Dell hell comes to an end…

My Dell Hell has come to an end. The outcome is not entirely what I had hoped for, but at least the issue has been resolved and I understand what has beeng going on.

Thanks to John who took the time to follow through and look at the information that I had posted on this blog about the graphics card that was installed in my laptop. I had ‘spoken with data’ by presenting a screen shot of the diagnositics utility for the graphics card. John took this information and responded in kind – he provided information to me that explained that what I was seeing in the graphics card diagnostics confirmed that the graphics card that was installed in my laptop now is the graphics card that I ordered.

5 months of frustration on my part, half a dozen graphics cards sent to me by Dell and the root cause of the problem was a failure of the information provided about the graphics card to properly meet – or perhaps more accurately to properly set- my expectations as to the performance and capability of the graphics card.

5 months of costs that could easily have been avoided if the information provided about the graphics card had been complete and timely.

It transpires that the hypermemory technology used in the ATI graphics cards means that the card ships with 128mb dedicated video ram but it ‘borrows’ from the system memory as required, up to a maximum of 256MB. Unfortunately there is nothing in the laptop that shows this, leading to confusion. The bios registers 128mb, and the graphics card’s own diagnositics display 128MB with no mention of the ‘reserve tank’ that can be dipped into. There is no indication that the card has a greater capability in reserve.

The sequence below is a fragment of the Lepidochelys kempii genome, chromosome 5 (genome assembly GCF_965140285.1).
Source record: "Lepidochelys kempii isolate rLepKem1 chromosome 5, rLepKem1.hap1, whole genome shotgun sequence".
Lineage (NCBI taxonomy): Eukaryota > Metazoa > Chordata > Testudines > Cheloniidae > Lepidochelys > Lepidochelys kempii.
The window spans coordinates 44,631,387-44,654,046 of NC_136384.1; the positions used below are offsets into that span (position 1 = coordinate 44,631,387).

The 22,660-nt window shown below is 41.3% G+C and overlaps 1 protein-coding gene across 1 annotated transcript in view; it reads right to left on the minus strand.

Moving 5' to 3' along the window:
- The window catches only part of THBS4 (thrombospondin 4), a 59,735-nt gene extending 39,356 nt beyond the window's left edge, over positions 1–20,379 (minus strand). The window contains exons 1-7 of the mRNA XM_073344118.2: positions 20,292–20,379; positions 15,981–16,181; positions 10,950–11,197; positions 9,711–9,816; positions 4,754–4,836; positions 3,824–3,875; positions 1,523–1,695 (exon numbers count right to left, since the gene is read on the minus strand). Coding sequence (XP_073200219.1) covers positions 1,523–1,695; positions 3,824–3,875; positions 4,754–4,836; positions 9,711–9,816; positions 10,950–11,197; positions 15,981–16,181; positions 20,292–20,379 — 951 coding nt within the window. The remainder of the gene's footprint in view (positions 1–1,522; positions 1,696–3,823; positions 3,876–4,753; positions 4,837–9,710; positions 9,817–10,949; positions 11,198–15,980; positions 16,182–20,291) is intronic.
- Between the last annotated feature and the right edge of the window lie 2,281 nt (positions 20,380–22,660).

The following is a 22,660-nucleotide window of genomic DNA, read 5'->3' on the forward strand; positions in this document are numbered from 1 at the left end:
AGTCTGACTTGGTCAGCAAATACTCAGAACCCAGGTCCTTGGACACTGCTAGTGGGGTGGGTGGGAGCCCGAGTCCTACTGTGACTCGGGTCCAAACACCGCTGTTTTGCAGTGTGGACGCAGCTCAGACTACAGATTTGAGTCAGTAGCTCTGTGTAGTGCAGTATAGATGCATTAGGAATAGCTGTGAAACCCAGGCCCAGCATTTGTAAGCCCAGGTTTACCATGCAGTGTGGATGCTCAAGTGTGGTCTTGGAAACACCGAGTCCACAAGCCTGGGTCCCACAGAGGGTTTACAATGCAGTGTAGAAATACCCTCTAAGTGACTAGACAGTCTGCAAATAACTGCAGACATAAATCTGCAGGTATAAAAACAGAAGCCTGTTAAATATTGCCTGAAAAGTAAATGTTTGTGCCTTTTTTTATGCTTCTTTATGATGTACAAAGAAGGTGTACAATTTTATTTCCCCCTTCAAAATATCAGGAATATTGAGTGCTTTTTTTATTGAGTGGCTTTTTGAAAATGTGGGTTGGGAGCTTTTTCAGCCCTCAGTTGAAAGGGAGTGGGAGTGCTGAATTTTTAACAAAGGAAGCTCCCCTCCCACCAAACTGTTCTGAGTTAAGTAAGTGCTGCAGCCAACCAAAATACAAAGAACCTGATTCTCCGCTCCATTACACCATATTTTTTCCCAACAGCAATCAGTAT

John found only one specific reference to this in the on-line documentation for the model of laptop. This was in a footnote. This is important information… it should perhaps have been put in a more prominent position in the documentation?

In my email discussions with John on this topic we discussed various options that might be explored to improve the presentation of information about these types of graphics card technologies. He assured me he would bring them forward as suggestions to improve the customer experience for Dell customers. I hope he does so and some changes are implemented. The business case for doing this is simple.. it avoids support costs and increases customer satisfaction.

My suggestions to John included:

  1. Information about how the cards work should be presented at point of sale. In particular information about what customers should expect to see in any diagnostics tools should be provided.
  2. The information about how ‘hypermemory’ type graphics technologies work should be promoted from a footnote to a more prominent position in on-line and print documentation.
  3. Dell should request (or even require) the manufacturers of these graphics cards to modify their diagnostic tools to display the on-board video RAM and the maximum capacity of the ‘reserve tank’ in system memory that can be utilised. I’ll discuss this last suggestion in a bit more detail in a moment.